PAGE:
“That we have a democracy today owes in large part to the sacrifices of the media …The media leaders in whose name and memory we have gathered today are giants precisely because they understood the struggles of their times and embraced their roles in them. In so doing, they wrote their names in gold and remain reference points for succeeding generations.”
It was indeed an afternoon of tributes, an intergenerational meeting point, in which the dead were not only honoured, but also the living were inspired. Distinguished media practitioners paid glowing to their departed colleagues by going down memory lane and unearthing exemplary and inspiring stories about them and their contributions to journalism and the nation. This session was moderated by two distinguished journalists, Ademola Oyinlola, Deputy Editor In Chief, TELL magazine and Kadaria Ahmed, former Editor, Next, Nigeria.
Oyinlola described Malam Wada Maida as a very kind person and a gentleman, while Nduka Obaigbena, FNGE, Publisher, Thisday, described him as a quiet operator. He also spoke about how Maida was the media aide to both President Shehu Shagari and his successor, the then military Head of State, Muhammadu Buhari and his contributions to the development of journalism in Nigeria.
Tony Akiotu, General Manager, DAAR Communications said Bisi Lawrence was exceptional and, a man of many parts, a king among men and an enigma. “There was hardly any dull moments with Bisi Lawrence. He was a man of courage, integrity and honour. With him, there was no time for cutting corners, ” he said. He also said Lawrence had a great intellect and knowledge of vast issues.
Ladi Bunuola, Consultant, Guardian Newspapers, said Gbolabo Ogunsanwo was very good at intercollegiate debate when he was a student in high school but later took to writing which he made a great success of. “He (Ogunsanwo) was an impressionistic writer. He wrote with severity to put politicians on their toes,” he recalled, adding that not only did he write powerfully, he had a great sense of humour.
Gnenga Adefaye, Provost, Nigerian Institute of Journalism, read the tribute written by the publisher Vanguard Newspapers, Sam Amuka, in honour of Malam Ismaila Isa. The Vanguard publisher said Isa was a blessing to the Nigerian media who spent his life serving other people’s lives and organizations.
Azubuike Ishiekwene, Editor in Chief, Leadership Newspapers, described Mr. Sam Nda-Isaiah as a self-effacing man, who avoided drawing attention to himself. “He was a man of big ideas, a man of infectious zeal and energy… He spoke truth to power, a gift he inherited from his father who was also a journalist, Ishiekwene said, adding that he was a bridge builder, a down to earth pundit.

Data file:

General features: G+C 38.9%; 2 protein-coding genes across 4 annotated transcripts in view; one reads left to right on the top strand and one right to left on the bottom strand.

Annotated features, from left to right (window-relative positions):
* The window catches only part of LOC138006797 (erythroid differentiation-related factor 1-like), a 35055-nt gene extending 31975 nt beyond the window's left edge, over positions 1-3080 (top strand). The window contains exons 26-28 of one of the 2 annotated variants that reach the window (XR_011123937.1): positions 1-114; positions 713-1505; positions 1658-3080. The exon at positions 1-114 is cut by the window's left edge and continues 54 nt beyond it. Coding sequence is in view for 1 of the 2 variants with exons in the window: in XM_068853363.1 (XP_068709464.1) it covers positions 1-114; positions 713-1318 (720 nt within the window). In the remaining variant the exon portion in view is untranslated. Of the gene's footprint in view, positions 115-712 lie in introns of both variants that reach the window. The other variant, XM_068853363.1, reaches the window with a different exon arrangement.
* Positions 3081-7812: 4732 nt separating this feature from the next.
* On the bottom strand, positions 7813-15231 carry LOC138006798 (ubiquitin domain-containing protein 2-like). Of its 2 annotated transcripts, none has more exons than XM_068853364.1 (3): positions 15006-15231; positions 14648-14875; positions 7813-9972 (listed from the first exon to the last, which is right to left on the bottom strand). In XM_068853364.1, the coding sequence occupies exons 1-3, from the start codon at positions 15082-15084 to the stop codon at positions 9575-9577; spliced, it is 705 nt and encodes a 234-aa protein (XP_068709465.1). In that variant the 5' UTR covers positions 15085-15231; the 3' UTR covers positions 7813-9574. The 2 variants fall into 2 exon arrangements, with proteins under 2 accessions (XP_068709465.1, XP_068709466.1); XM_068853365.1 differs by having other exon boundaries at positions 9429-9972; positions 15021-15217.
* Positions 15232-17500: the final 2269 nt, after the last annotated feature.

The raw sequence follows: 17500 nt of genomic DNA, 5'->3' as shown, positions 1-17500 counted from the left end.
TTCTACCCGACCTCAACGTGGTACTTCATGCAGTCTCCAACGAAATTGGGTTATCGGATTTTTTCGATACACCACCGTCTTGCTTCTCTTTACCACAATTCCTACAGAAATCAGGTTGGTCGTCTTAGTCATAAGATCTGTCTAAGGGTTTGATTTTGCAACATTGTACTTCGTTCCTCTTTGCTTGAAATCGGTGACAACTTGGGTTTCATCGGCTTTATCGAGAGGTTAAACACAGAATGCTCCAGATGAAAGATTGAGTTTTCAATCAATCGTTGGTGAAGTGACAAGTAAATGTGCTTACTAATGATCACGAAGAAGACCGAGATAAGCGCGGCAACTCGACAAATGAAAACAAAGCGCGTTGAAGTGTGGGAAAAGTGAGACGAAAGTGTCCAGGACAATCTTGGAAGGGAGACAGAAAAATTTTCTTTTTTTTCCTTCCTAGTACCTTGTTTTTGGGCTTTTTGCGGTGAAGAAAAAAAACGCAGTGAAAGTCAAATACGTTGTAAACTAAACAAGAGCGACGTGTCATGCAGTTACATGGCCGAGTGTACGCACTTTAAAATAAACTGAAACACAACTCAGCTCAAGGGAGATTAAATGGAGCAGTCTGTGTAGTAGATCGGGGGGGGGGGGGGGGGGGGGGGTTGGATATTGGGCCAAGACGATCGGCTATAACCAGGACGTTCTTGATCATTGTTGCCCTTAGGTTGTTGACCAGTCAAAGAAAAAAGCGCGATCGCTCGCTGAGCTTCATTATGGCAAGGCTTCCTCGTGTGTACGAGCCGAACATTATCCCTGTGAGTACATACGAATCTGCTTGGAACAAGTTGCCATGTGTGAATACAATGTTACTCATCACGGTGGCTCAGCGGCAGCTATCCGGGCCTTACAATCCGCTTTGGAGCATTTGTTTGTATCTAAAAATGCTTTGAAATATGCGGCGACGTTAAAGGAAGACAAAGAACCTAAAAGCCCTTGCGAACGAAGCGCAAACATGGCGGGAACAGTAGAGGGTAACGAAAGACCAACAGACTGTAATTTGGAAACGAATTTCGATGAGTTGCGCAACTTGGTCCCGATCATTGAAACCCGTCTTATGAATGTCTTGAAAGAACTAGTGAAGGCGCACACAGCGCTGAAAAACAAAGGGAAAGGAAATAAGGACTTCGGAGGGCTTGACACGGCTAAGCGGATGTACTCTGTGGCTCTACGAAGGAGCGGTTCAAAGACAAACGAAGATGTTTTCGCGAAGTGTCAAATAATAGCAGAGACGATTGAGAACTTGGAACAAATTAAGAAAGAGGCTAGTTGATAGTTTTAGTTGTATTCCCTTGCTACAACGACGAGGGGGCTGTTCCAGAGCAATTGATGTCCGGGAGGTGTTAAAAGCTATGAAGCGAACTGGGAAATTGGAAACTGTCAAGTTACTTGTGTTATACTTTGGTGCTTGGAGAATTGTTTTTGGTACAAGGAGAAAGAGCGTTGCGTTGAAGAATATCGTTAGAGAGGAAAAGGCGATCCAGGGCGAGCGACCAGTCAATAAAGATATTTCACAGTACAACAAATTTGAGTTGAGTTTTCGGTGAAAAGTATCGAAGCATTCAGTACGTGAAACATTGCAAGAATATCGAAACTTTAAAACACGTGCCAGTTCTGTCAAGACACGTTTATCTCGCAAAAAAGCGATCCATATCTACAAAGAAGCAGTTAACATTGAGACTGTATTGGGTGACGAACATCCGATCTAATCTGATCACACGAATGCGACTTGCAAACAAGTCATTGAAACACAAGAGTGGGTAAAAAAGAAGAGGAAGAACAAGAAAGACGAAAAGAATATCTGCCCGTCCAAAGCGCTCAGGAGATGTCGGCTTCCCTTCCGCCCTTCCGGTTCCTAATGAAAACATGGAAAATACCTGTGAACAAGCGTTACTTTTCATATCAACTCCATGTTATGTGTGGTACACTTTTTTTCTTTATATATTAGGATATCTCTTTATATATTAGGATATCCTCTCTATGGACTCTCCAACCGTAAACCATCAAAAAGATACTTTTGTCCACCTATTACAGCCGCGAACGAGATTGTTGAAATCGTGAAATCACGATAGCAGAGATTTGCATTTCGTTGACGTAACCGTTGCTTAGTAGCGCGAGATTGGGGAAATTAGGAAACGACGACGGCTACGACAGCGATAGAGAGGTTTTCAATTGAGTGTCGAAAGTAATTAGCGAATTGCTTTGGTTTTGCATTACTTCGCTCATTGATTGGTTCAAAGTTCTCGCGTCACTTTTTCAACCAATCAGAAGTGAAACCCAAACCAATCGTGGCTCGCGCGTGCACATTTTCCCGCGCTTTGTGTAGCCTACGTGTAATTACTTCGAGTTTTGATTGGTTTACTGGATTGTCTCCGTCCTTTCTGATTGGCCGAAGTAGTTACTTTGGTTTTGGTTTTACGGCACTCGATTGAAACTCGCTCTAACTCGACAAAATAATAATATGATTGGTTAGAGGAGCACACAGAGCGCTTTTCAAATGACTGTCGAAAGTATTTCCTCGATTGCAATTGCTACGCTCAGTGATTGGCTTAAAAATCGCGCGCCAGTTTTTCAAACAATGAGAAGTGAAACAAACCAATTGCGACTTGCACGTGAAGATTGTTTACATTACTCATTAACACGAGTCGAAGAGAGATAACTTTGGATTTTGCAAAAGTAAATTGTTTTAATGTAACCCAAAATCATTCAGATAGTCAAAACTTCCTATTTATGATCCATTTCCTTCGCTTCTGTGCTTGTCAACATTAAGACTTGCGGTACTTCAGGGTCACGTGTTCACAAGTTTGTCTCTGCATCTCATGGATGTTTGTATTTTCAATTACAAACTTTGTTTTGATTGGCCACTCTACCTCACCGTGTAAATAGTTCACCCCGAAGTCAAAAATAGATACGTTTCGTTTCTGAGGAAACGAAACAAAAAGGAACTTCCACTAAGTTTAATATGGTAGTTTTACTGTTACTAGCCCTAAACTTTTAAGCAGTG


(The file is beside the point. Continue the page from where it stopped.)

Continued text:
Ishiekwene also said it was Nda- Isaiah who arranged the first meeting between President Muhammadu Buhari and Asiwaju Bola Tinubu. A staunch member of the All Progressives Congress, a party, he contested in the Presidential Primaries of the APC, which saw the emergence of Buhari as its presidential candidate. “Though he lost but his ideas were not defeated… He was not just a politician and loyal party man, he also made friends across party lines,” Ishiekwene added.
Lanre Idowu, CEO Diamond Publications Ltd, paid glowing tributes to Eddie Aderinokun, whom he described as multi-talented and was at home in journalism as well as many other fields of endeavour. “He was a noble soul who understood his own limitations,” Idowu said.
John Momoh, was also full of praise for Mr. Ben Egbuna, whom he described as a thoroughbred journalist and a visionary. “He believed in doing the right thing and doing things right,” Momoh said, adding that Egbuna was not only honest and loyal, he breathed news, ate news and loved news. “He was a man devoid of guile.”
Ray Ekpu described Prince Tony Momoh as a man of dignity and simplicity, who was meticulous and thorough.. He also spoke about how when Momoh was asked which religion he professed, he said he was not an atheist but a Christian when they did things right and also a Muslim when they did things right, but neither of them when they did the wrong thing.
While paying tributes to Chief Lateef Jakande, Olusegun Osoba said, judging from what Jakande achieved in the Nigerian Tribune, how he made the newspaper one of the most respected and feared in the country, as a journalist he was everything.
Osoba also bemoaned the fact that Jakande did not document his contributions to the development of journalism in the country before he died, adding that he had a huge library in his house. “He (Jakande) did not have the time to document what he has contributed to the media profession,” he lamented, and enjoined that efforts should be made to document his contributions.
The highlight of the event was when the families of the media ladders being honoured were recognised and asked to move up to the podium to take a group photograph with the Vice President, Governor Kayode Fayemi of Ekitu State, Governor Babajide Sanwo-Olu of Lagos State. Osinbajo then presented a plaque to a representative of each family.